An independent commission concluded that dozens of women were violated by Vanier and his mentor under exploitative spiritual disciplines. Two years after abuse allegations against L’Arche’s late founder Jean Vanier were made public, an investigation shows the secret was “carefully maintained for decades.”From the famous Christian community he developed in Trosly-Breuil, France, the Catholic theologian and leader perpetuated a hidden “mystical-sexual” sect. Over a nearly 70-year period, Vanier violated at least 25 women—all of them adults without disabilities—during prayer and spiritual devotion.The results of the two-year investigation, commissioned by L’Arche in 2020, were released in an 868-page report on Monday. A half dozen of Vanier’s victims spoke up for the first time following his death in 2019 at age 90.An interdisciplinary team of scholars consulted 1,400 private letters of Vanier’s, including hundreds from a secret folder. They interviewed 89 people, including eight of Vanier’s victims.L’Arche became well-known and spread around the world as an organization bringing together people with and without intellectual disabilities. While the ministry brought dignity and fellowship to the vulnerable over the decades, the report suggests that Vanier founded L’Arche as a cover to reunite a group who practiced contemplation and spiritual direction with nudity and sexual touch.“The courage of the women and Vanier’s death in 2019 led to archival research that revealed … that Vanier was part of a small sectarian group that subscribed to … predatory and deviant doctrine and practices,” wrote Tina Bovermann, executive director of L’Arche USA. “L’Arche’s members, partners and friends were lied to and deceived by Vanier.” ...Continue reading...
Mexican Americans looked to the vibrant faith for hope, healing, and respite, writes scholar Lloyd Barba.The farm labor history of California has often been told through the plight of agricultural laborers during the Depression era and the efforts, beginning in the early 1960s, of the United Farm Workers to improve working conditions of Mexicans in the fields.But to Lloyd Barba, a professor of religion at Amherst College, this history isn’t complete without factoring in religion, particularly the stories of California’s Mexican farmworkers who embraced Pentecostalism, a Christian movement generally seen at the time as a “distasteful new sect” with “cultish and fanatical tendencies.”“I think about how often Latino history is told as labor history, and that makes sense … but where are the laborers going?” Barba said. “If we’re going to get a more balanced and accurate Latino history, we have to look at Latino religious life.”In his recently released book, Sowing the Sacred: Mexican Pentecostal Farmworkers in California, Barba writes about the Mexican and Mexican American Pentecostal agricultural workers who built houses of worship in the state’s agricultural towns, who turned to “divine healing” for injuries they sustained working in the fields and whose worship style inspired civil rights leader Cesar Chavez to incorporate music and singing in his union organizing.Barba also writes about the role of women in these church spaces “who were the foundation of the church,” despite not given ministerial credentials to become preachers. They raised money for the building of churches by selling food and made the worship spaces look holy through their handmade goods, such as doilies and fabric embroidered with biblical phrases, Barba ...Continue reading...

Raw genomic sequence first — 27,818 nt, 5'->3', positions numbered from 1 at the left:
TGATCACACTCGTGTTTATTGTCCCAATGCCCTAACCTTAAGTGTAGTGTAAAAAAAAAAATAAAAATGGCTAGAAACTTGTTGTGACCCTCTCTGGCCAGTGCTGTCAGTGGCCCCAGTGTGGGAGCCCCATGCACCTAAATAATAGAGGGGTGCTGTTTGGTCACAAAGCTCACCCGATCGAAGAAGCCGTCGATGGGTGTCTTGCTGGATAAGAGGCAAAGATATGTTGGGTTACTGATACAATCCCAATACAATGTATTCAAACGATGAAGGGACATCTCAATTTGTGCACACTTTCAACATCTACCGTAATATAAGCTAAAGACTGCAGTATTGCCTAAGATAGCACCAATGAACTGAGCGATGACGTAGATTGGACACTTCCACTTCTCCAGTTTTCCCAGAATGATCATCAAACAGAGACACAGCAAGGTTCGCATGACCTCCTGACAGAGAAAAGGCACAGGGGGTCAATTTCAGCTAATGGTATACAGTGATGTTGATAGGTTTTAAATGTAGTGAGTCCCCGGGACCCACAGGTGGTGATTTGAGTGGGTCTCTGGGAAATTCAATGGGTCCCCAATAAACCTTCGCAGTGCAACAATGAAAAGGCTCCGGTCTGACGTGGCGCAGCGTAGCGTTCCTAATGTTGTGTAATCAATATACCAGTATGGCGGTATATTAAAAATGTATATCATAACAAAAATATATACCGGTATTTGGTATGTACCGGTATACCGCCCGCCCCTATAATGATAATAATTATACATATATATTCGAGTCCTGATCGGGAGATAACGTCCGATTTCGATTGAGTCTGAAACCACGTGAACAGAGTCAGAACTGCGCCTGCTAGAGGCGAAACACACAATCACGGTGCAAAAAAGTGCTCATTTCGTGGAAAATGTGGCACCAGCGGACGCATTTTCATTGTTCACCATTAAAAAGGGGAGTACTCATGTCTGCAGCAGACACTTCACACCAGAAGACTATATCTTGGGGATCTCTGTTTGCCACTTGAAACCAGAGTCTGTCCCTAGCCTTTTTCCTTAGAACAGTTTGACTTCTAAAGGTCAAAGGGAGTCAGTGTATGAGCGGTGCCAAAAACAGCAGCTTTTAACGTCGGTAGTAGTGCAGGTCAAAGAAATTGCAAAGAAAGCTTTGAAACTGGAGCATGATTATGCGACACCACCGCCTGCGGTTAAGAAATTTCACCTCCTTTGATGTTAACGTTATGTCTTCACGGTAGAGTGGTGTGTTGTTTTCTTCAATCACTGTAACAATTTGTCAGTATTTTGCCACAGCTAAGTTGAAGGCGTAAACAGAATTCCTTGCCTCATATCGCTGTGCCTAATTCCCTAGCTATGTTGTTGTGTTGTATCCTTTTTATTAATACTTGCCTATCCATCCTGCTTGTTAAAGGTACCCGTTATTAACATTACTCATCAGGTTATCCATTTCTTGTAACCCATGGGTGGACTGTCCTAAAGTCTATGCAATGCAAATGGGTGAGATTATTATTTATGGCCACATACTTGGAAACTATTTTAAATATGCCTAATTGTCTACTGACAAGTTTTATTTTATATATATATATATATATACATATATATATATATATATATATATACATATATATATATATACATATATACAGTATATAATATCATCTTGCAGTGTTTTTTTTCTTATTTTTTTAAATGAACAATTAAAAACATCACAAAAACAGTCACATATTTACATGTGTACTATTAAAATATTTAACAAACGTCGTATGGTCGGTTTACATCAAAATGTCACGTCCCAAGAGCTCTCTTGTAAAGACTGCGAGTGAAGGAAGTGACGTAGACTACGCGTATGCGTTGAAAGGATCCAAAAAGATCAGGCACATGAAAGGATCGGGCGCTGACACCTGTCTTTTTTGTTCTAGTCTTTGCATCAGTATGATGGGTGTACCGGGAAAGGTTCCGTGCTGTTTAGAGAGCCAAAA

Christians must find ways to adapt to impacts of climate change, experts say.South Africa is reeling from the shocking death of 15 people, including a three-month-old baby, during a river baptism that went wrong last month.The victims were swept away December 3 by floodwaters in the Jukskei River, which flows through a number of suburbs in Johannesburg, South Africa’s biggest city. The pastor conducting the baptism ceremony, identified by local press as Kind Kupe from neighboring Zimbabwe, was rescued by other members of his church.The church is part of the Johane Masowe group, started by an indigenous, itinerant preacher in 1930s Zimbabwe. Adherents are known for their prominent white robes and preference for outdoor worship.Some in South Africa are blaming church leaders for the tragedy."I know that baptism is something that has been happening for a very long time, but for someone to be baptized at a river with that heavy flow of water is dangerous," a resident of Alexandria told the News24 website.Nomusa Bandile, who lost her teenage daughter in the flood, labeled the pastor a “cruel fraudster.”Some academics, however, are pointing to the tragedy as an example of how humans have trouble adapting to climate change.“Without proper information filtering to the grassroots on climate change, we are likely to see more tragedies,” said Sibusiso Masondo, an associate professor in the school of religion, philosophy, and classics at the University of KwaZulu-Natal.He said traditionally in South Africa, lakes, rivers, and the ocean were seen as significant in both cleansing and healing rituals.Indigenous churches connect this tradition with the Christian ritual of baptism, centering much of their faith and worship on outdoor immersion ceremonies.“African religion ...Continue reading...